When the edges are crispy, but the centers still soft, you know it’s done. Encourage anyone who’s had a bad broccoli experience in the past to try just one bite. They may not immediately become a fan, but over time, this is the recipe that’ll win ‘em over.
Get the full recipe for Roasted Broccoli here.
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Celebrate the Jewish New Year with these delicious recipes. Each recipe is not only healthy, but is also suitable for a kosher-style meat-based meal. And don’t forget to pick up local apples and honey from your farmers market for a sweet start t...
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This past Sunday, the six remaining food trucks in The Great Food Truck Race stopped by Pocatello, Idaho, where the challenges had them cooking dishes highlighting the state’s famous russet potato. The teams even had to do some digging of their own, harvesting from a local farm and then creating a dish elevating the humble spud to a special status. But Idaho is about more than just potatoes — the state has a lot of restaurants and eateries that not only bring in the locals but out-of-towners, too. FN Dish has done the digging for you, highlighting some terrific food options in Idaho from Food Network’s On the Road guide. Check them out below.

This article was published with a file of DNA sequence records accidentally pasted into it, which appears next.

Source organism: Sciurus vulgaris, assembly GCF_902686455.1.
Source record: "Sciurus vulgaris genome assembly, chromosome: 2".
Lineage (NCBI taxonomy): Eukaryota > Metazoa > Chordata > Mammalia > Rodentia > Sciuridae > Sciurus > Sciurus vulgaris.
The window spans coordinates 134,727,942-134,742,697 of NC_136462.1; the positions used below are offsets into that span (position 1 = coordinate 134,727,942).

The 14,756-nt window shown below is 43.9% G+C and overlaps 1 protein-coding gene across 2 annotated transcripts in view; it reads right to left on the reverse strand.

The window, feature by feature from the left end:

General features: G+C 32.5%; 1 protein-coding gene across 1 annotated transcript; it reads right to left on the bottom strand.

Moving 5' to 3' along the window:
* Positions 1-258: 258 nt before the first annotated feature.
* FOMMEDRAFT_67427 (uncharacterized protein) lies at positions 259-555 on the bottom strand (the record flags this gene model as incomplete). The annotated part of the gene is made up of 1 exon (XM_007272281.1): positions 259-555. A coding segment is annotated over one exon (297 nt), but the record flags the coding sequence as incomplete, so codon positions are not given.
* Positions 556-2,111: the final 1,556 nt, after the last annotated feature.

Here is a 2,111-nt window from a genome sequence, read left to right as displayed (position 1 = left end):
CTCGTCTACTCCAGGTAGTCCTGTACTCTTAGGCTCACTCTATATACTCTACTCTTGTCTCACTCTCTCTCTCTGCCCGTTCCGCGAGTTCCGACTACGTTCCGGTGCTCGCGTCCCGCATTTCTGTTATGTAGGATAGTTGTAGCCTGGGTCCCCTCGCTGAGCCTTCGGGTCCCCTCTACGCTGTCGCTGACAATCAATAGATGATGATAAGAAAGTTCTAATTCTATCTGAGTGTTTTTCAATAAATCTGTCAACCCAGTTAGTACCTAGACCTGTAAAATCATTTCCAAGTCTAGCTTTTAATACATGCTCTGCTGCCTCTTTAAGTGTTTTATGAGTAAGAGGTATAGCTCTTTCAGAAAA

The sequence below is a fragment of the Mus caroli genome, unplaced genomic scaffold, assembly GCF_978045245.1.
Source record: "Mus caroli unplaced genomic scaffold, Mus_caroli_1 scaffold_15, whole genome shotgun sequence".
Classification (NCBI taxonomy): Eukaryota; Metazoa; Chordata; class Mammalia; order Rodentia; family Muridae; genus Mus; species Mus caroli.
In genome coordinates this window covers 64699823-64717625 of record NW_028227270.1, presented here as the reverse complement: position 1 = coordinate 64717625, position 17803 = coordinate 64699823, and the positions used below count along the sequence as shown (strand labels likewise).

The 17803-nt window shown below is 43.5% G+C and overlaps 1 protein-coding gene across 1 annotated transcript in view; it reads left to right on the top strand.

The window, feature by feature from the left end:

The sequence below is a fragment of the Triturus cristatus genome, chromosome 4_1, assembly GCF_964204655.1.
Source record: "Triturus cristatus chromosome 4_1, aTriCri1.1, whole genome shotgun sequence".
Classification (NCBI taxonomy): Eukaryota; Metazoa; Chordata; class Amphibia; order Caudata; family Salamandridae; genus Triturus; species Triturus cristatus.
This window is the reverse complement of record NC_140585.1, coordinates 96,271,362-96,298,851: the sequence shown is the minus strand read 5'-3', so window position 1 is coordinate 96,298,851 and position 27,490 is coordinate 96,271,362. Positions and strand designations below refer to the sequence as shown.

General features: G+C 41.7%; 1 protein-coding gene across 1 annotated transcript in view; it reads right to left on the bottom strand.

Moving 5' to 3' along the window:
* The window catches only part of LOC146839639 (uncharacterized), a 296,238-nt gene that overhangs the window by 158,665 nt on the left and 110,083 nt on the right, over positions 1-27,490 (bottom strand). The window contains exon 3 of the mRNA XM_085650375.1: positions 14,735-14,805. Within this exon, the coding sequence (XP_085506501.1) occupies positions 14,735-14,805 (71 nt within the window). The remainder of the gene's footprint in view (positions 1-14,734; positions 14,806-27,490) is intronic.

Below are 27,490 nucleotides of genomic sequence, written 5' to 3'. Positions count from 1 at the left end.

Get the Guide to Idaho Restaurants
Pop quiz: How many boxes of cereal are in your pantry? Assuming that you’re sitting on a surplus like most families, we have just the recipe for you: cereal brittle. Line a baking sheet with parchment paper and brush with vegetable oil. In a saucepan, combine 2 tablespoons water and 1 cup sugar. Bring to a boil over medium-high heat; cook, swirling the pan but not stirring, until amber, 6 to 7 minutes. Remove from the heat and stir in 1 cup cereal (we used a mix of Cinnamon Toast Crunch, Kix and Cheerios); pour onto the prepared baking sheet and spread with a rubber spatula. Let cool completely, then break into pieces.
(Photograph by Kang Kim)
While scrambled, over-easy and hard-boiled eggs may be breakfast classics, eggs — no matter how they’re cooked — can star in lunch and dinner recipes as well, and just one egg can transform a simple dish into a hearty vegetarian meal. If you have leftover tomato sauce on hand, warm it up on the stove, crack in a few eggs and call the plate Eggs in Purgatory. Making vegetable fried rice? Add extra protein by topping it with a sunny-side-up egg. Given eggs’ versatility, it’s easy to experiment with new egg-topped creations by starting with your tried-and-true favorites, then dressing them up with whites and yolks cooked your way.
Food Network Magazine follows suit in its recipe for Baked Eggs and Beans on Toast (pictured above), a weeknight-friendly dish that’s a cinch to prepare. After sauteing onions with tomato paste, add a splash of honey and Worcestershire sauce for sweet and salty bites, then meaty navy beans to create a thick, flavorful mixture in which to cook the eggs. It’s important to start the beans and eggs in an ovenproof skillet, as the combination will move right from the stove to the oven. Once the eggs are set, slide them onto slices of crunchy toasted bread, and finish each with the tender beans and some fresh grape tomato-parsley salad.